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Last updated: March 15. 2013 4:23PM - 395 Views
By - jlynott@civitasmedia.com - (570) 991-6120



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WILKES-BARRE – The sooner the better for the city, if it wants to see the health care cost savings proposed by a consultant.


Council members on Thursday night heard from Robert Fountain, who said his company, IDM Consulting Services, could save $321,216 in health care costs for employees not yet eligible for Medicare.


If the city makes a decision by early next month, he said, the process could begin by March 1 to coincide with the rates for Blue Cross. However, that depends, upon not only the cooperation of city, but also its employees and the health insurance provider.


Fountain was not the first one to pitch savings, said Drew McLaughlin, the city's administrative coordinator. Certainly we'll give this its due diligence, he said.


But, he said, the city will not enter into the exclusive agreement sought by Fountain, who wanted the city officials to sign a non-compete agreement before he presented all the specifics of his plan.


On Friday, Fountain, who has an insurance background, went into more detail about how his plan works, but kept specifics to a minimum in order to protect his research. I'm using alternate plans that Blue Cross already has and fashioning them in a way that I'm generating discounts, Fountain said.


The discounts are generated by plans that are less expensive, but they have some liability that the client has to pay, he said.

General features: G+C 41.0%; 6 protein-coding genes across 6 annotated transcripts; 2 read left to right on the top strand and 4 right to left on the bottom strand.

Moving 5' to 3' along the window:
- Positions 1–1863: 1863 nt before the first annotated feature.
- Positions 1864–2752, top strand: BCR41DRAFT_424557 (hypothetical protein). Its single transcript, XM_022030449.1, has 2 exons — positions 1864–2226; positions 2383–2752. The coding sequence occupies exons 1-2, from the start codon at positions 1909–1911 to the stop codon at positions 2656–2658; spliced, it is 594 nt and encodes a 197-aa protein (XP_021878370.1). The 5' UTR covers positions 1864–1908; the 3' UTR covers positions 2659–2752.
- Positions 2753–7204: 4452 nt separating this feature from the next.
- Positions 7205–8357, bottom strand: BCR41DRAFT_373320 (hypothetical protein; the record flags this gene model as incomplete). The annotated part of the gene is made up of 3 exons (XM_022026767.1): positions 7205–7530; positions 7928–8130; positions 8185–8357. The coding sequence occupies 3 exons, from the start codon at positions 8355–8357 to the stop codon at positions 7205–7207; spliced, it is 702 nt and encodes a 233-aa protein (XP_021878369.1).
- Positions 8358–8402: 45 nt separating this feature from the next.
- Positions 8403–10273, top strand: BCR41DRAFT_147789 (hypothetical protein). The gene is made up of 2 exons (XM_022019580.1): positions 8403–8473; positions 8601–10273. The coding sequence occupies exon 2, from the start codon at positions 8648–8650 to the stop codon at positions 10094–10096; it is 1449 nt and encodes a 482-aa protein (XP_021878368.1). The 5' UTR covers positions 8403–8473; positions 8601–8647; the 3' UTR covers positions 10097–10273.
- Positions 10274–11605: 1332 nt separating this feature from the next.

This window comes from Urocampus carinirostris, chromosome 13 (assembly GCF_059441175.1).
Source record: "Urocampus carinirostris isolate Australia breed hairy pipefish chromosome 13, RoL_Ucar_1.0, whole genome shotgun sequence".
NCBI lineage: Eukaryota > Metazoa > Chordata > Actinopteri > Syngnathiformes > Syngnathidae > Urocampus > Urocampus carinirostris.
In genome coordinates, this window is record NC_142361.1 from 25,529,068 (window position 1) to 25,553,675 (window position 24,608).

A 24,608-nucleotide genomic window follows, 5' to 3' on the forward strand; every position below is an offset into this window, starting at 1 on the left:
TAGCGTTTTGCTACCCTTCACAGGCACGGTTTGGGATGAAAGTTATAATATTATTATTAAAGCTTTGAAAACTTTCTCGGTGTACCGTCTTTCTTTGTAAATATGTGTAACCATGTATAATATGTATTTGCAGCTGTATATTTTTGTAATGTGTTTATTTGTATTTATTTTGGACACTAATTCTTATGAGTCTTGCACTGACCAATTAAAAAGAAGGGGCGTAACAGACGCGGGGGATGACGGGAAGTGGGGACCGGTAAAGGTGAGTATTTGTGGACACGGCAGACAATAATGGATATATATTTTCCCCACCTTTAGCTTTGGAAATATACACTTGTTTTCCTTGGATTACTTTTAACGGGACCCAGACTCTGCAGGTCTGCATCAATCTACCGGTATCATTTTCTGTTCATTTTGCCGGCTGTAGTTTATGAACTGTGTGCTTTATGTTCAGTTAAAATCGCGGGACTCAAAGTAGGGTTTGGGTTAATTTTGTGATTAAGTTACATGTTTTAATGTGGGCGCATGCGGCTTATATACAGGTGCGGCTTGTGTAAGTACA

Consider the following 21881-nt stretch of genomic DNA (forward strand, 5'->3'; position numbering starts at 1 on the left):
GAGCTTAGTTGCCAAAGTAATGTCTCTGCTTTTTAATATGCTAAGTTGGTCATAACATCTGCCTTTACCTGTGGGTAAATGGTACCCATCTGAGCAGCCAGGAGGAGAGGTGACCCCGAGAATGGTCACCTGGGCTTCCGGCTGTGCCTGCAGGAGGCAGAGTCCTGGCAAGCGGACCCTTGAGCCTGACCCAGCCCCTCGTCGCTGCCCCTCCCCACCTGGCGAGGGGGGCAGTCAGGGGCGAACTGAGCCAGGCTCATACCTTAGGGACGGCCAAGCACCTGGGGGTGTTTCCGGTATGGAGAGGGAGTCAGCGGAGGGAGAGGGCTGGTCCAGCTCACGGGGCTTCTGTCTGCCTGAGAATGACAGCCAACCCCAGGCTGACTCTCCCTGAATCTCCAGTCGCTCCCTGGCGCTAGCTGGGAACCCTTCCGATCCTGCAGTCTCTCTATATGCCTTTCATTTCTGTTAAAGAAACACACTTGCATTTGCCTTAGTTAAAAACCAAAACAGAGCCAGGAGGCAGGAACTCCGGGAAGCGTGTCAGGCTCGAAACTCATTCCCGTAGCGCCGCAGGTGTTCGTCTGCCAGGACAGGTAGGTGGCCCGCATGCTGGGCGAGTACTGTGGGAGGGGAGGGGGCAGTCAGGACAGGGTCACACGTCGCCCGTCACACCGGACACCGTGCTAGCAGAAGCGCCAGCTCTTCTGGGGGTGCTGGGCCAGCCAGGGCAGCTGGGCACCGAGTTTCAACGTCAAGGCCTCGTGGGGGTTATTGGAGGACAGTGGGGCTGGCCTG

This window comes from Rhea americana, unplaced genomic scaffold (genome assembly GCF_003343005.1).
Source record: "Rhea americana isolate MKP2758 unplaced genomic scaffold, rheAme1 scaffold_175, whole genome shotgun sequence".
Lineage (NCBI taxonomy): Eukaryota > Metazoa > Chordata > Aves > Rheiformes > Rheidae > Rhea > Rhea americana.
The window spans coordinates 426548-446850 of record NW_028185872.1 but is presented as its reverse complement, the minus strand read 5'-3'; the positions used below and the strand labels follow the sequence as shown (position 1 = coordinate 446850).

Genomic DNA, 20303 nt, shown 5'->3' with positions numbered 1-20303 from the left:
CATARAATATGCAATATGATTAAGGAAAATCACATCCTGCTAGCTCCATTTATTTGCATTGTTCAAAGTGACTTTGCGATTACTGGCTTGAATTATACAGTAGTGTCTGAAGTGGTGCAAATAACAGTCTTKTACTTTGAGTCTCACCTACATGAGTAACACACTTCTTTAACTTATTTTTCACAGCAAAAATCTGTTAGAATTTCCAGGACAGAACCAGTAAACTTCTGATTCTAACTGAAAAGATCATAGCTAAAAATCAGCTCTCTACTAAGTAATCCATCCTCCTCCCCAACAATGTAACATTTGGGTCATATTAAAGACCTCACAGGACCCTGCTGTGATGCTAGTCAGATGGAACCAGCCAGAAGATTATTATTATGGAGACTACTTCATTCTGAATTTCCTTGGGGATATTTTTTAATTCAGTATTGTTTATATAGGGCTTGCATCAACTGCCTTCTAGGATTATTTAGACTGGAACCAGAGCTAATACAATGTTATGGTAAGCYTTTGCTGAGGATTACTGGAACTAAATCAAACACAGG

On average he saves clients, including other municipalities, 15 to 16 percent a year, he said. They pay a fee for his services, he said. He declined to identify them, citing client confidentiality.


Fountain estimated saving approximately $700,000 on the slightly more than $4 million premium the city pays. Part of the savings would pay for the liability and the rest would go the city, he explained.


The $300,000 is free and clear savings they don't have to stockpile for something else, he said.


It's the hope of the city resident and taxpayer that the savings would be used to reinstate laid- off employees, such as the 11 firefighters let go in December to help make up for an estimated $2 million revenue shortfall.


They were not included in the $44.9 million budget approved by council for this year, even though it included a 25-mill property tax increase.


Mayor Tom Leighton originally proposed a 30-mill increase and sought concessions from the mainly unionized workforce, asking employees to forgo an annual 3 percent raise or face job cuts.


Fountain said the city might pay more attention to him due to its financial problems. I've been trying for eight to 10 years, he said. They've listened to me but never believed that this could be done and just brushed it aside.


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